In this issue Moye and colleagues1 examine psychological distress in patients with atypical mole syndrome attending a pigmented lesion clinic (PLC) who are receiving biannual total body skin examination using total body digital photography (TBDP). The authors propose that TBDP, which involves high-resolution digital photography with professional lighting and standardized patient poses to document the body surface, has potentially important psychological benefits. The photographs generated through TBDP provide the physician with a record to compare potentially new and changing lesions in subsequent PLC visits; TBDP photographs can also be provided to the patient to aid in skin self-examination. Apart from whether use of TBDP leads to reduced biopsy rates or improvements in the benign to malignant ratio, the authors propose that the use of repeated TBDP justifies the time and associated costs because TBDP reduces worry about melanoma in those patients who might otherwise have to wait for biopsy results. In the study by Moye et al,1 137 patients with atypical mole syndrome (defined as having ≥50 nevi with at least 1 nevus measured at ≥8 mm in diameter and 1 atypical nevus with irregular borders or color variation) were recruited prior to their TBDP in PLCs at Emory University and University of Arizona; 50% of the participants had a personal history of melanoma. Participants were recruited, and their worry about melanoma was evaluated twice using standardized measures—both before a PLC visit and then on average 7 months later. There are 2 prominent study findings.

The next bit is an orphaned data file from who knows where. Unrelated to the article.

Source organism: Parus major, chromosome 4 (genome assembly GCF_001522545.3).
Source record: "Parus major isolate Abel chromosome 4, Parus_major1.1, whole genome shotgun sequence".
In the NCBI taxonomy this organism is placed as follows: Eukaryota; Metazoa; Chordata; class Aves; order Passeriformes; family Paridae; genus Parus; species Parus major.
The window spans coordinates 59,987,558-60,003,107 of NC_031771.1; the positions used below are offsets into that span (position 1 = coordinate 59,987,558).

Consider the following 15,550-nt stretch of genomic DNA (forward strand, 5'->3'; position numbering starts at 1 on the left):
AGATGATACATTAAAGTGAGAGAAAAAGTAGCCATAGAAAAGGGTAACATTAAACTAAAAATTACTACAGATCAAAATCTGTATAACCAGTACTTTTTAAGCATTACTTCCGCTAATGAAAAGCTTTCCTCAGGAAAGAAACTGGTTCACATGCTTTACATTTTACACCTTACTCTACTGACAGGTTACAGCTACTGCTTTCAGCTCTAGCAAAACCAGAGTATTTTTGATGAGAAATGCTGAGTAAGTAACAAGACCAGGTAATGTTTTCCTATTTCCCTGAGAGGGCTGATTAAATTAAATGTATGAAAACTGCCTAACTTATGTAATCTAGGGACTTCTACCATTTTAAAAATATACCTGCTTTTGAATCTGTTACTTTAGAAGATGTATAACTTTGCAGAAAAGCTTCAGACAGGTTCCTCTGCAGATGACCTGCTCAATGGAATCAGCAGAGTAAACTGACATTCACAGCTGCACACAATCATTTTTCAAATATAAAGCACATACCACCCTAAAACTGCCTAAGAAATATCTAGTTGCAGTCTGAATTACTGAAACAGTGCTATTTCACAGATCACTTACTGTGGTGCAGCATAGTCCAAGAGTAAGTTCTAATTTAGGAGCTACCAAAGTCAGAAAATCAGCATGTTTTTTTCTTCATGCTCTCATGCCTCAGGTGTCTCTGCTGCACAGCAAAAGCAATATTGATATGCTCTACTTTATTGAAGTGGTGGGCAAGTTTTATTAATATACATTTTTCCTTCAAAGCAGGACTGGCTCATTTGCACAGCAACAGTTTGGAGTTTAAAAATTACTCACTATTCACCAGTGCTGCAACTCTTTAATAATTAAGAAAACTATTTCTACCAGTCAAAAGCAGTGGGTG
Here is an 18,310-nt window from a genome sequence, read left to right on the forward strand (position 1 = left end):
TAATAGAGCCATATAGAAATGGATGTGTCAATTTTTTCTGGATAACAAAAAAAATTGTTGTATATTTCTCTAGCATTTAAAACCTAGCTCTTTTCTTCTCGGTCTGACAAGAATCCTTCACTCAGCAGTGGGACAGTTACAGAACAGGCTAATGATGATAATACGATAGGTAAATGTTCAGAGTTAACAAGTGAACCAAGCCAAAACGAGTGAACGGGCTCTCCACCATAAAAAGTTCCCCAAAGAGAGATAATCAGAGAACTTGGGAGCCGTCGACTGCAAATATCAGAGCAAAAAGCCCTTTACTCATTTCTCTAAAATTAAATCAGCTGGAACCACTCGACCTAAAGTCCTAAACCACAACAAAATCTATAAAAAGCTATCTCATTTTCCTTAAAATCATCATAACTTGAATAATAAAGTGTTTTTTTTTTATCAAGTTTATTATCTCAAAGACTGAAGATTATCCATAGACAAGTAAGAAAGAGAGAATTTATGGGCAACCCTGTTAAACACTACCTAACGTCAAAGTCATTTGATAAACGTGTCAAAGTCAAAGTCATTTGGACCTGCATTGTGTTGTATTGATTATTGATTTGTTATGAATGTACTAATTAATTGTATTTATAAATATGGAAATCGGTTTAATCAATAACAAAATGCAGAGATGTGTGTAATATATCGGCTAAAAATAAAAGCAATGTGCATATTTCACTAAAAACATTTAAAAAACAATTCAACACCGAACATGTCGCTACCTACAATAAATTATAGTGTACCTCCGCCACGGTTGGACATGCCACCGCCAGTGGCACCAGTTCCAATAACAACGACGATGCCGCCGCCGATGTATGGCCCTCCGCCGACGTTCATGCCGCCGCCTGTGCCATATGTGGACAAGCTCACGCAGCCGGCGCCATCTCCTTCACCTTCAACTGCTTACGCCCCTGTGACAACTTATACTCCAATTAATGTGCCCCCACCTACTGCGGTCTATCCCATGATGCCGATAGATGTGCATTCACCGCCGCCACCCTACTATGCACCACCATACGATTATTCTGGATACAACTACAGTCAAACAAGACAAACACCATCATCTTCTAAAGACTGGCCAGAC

Hay JL. Worry About Developing Melanoma in the Pigmented Lesion Clinic: Does It Warrant a Solution? JAMA Dermatol. 2015;151(2):128–129. doi:10.1001/jamadermatol.2014.2228
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